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The giraffe of Nairobi National Park: Home range, sex ratio, the herd and food

The giraffe of Nairobi National Park, Kenya have been studied for one year. Each animal seen has been photographed from the left side and the pattern on the neck used to recognize each individual. While the pattern may become darker with age, it does not significantly change in detail even over many years. At present 65 adult male, 72 adult female and 30 immature giraffe can be recognized. Movements of individuals are described as well as associations with other individuals.

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The sex ratio of the giraffe

61.5 per cent of the 117 young giraffes born in captivity were males. A similar preponderance of males has been observed among adult giraffes in Transvaal and in Amboseli National Reserve, but not in Nairobi National Park where 60.7 per cent of the adults were females. The possible causes of such abnormal sex ratios are discussed. (Article is in French)

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Ecological separation of the large mammal species in the Tarangire Game Reserve, Tanganyika

The ecological separation of 14 common ungulate species living in close contact with each other in a Tanganyika game reserve is shown to be achieved by six different factors: 1. the occupation of different vegetation types and broad habitats; 2. the selection of different types of food; 3. the occupation of different areas at the same season; 4. the occupation of the same area at different seasons; 5. the use of different feeding levels in the vegetation; 6. the occupation

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The distribution of the giraffe in Africa

The range and numbers of giraffe have been decreasing in Africa with the expansion of civilization and with extensive poaching activities. Various articles have been published recently on the status of the large wild animals in different countries of Africa and the reports on the giraffe, together with data from correspondence with many of the African Game Departments are incorporated here to give a complete picture of the present distribution and abundance of the giraffe in Africa.

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The behaviour of giraffe giraffa camelopardalis in the eastern transvaal

The giraffe in South Africa live entirely in the Eastern Transvaal, a lowveld region primarily of grass or veld with scattered bushes and low trees. The giraffe browse on a wide variety of trees in the spring and fall when few leaves are available, but in summer when all the trees are in foliage they are much more selective. The giraffe spend most of the day and part of the night feeding, especially the early morning and late afternoon. In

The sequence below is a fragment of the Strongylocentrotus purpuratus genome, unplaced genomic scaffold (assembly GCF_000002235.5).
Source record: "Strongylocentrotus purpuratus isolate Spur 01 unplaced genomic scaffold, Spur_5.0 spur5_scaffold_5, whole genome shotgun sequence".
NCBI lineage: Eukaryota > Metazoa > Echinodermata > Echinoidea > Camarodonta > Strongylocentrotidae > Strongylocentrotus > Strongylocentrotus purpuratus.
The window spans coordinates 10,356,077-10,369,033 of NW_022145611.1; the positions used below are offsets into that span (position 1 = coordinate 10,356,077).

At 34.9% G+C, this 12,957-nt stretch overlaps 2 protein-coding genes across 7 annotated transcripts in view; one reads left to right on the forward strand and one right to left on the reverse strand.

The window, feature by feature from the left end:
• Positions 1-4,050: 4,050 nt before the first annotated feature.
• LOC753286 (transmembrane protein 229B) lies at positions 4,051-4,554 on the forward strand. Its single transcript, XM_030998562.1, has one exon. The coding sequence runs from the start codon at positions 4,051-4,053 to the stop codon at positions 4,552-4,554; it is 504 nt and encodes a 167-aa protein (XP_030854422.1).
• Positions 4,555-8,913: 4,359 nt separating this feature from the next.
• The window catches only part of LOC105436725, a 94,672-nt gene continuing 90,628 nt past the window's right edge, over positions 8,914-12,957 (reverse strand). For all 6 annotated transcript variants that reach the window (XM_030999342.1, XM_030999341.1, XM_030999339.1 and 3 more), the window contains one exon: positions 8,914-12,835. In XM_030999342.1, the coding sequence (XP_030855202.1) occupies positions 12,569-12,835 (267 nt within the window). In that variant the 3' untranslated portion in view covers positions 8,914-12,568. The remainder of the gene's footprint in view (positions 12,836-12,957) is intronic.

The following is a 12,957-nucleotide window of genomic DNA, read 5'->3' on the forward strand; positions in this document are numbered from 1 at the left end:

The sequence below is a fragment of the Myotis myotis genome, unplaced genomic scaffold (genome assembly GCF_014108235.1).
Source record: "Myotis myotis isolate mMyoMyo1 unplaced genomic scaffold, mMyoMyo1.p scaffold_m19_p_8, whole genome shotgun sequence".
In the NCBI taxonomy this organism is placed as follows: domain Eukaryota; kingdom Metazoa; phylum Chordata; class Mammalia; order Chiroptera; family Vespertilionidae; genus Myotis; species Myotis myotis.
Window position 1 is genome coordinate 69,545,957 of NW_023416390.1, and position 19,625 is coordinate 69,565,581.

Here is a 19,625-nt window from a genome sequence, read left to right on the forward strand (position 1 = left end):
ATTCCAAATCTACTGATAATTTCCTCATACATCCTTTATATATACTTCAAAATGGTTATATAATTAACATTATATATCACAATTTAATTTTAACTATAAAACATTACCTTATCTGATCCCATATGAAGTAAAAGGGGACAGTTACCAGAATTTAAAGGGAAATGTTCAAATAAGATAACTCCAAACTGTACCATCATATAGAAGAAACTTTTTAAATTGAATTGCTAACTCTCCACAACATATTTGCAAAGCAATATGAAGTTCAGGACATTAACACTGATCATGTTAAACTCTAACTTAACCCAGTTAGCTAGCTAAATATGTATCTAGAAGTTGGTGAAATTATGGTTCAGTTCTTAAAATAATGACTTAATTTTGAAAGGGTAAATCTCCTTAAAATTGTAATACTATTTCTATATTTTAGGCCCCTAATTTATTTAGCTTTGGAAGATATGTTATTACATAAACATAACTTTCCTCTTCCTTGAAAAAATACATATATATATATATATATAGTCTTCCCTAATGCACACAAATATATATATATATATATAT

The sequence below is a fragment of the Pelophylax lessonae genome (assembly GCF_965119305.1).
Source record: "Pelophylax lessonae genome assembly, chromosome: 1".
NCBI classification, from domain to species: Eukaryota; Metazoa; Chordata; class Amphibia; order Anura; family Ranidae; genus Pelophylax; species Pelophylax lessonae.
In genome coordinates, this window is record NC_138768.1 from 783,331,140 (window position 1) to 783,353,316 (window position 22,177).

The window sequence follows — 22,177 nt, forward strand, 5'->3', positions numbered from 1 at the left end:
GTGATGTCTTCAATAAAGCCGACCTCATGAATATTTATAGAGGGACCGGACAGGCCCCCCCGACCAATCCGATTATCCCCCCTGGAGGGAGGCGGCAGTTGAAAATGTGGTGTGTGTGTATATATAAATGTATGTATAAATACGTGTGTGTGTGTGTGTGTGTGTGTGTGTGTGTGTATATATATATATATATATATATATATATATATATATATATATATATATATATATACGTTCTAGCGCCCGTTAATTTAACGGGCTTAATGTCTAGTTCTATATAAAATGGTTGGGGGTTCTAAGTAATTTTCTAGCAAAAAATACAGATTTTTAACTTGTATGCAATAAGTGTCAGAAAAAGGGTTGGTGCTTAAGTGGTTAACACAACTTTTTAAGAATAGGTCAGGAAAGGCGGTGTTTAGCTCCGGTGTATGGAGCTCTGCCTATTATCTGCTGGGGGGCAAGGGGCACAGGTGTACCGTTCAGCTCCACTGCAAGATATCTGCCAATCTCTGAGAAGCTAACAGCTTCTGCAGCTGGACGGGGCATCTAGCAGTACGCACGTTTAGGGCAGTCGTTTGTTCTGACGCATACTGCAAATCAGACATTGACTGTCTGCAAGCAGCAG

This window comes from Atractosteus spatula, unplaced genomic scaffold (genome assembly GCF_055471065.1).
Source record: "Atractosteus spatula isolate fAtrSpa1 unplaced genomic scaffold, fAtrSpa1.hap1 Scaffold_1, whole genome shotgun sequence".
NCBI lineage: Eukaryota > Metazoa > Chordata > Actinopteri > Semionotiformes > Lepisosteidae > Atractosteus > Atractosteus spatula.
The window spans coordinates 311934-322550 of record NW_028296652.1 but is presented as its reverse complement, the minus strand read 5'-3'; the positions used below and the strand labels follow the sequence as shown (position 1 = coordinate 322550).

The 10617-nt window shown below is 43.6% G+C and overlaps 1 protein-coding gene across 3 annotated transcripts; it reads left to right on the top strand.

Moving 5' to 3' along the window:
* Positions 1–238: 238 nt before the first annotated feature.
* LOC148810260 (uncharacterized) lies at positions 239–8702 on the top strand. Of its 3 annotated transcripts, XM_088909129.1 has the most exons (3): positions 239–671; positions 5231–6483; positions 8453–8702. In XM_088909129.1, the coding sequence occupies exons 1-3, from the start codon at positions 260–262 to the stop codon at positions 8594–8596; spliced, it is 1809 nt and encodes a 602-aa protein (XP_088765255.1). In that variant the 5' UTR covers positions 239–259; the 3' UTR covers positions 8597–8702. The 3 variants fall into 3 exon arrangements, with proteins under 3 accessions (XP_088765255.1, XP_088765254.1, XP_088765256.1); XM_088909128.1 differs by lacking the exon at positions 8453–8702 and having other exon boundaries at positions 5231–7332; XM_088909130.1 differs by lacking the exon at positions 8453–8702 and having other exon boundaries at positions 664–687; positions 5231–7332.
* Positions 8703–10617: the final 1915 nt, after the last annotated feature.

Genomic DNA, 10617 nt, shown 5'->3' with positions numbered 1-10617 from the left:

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Notes on the reproduction of Baringo giraffe

Koga (Kagaku Oaho, 27, 1938) reported on the birth of a Nigerian giraffe, female, Giraffa camelopardalis peralta at the Ueno Zoo at 7:24 pm. Parturition time was reported to be three hours, nineteen minutes. The calf gained its feet at 7:56 pm, 32 minutes after birth, though it did not eat for 42 hours.

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African Antelope Database

The purpose of this report is to provide those interested in antelope conservation with the information currently held by the IUCN/SSC Antelope Specialist Group on the conservation status of each antelope species (and selected subspecies) in sub-Saharan Africa. This species-wide view complements the country-based reports in other recent Antelope Specialist Group publications. Threats to the survival of antelopes arise fundamentally from the rapid growth of human and livestock populations, and consequent degradation and destruction of natural habitats and excessive offtake

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Translocation of Rotschilds giraffes Giraffa camelopardalis rothschildi from Kenya to Uganda

Between March and April 1997, 3 giraffes were captured from Lake Nakuru National Park in Kenya and translocated to Kidepo Valley National Park in Uganda a total distance of approximately 800 kilometers. The translocation was conducted because the population in Kidepo consists of only 1 female and 5 male giraffes. Therefore more females were needed to start to re-establish a viable breeding population. The numbers of giraffes in Kidepo dropped from 400 between 1967 & 1972 (Ross et al. 1976;

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Species diversity, distribution and conservation of Namibian mammals

Namibia’s extant mammal fauna of 250 species represents about 75% of the southern African region’s species richness, 83% of generic richness and 98% of familial richness. Fourteen species are presently recognized as endemic (75% or more of the global population occurring within Namibian borders). These endemics occur in the Namib Desert, pro-Namib transition zone and adjoining escarpment, and are primarily rupicolous. The Namibian endemic mammal fauna is characterized by the monotypic Petromuridae, and the rodent genera Gerbillurus and Petromyscus. The

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Winning by a neck – Sexual selection in the evolution of giraffe

A classic example of extreme morphological adaptation to the environment is the neck of the giraffe (Giraffa camelopardalis), a trait that most biologists since Darwin have attributed to competition with other mammalian browsers. However, in searching for present-day evidence for the maintenance of the long neck, we find that during the dry season (when feeding competition should be most intense) giraffe generally feed from low shrubs, not tall trees; females spend over 50% of their time feeding with their necks

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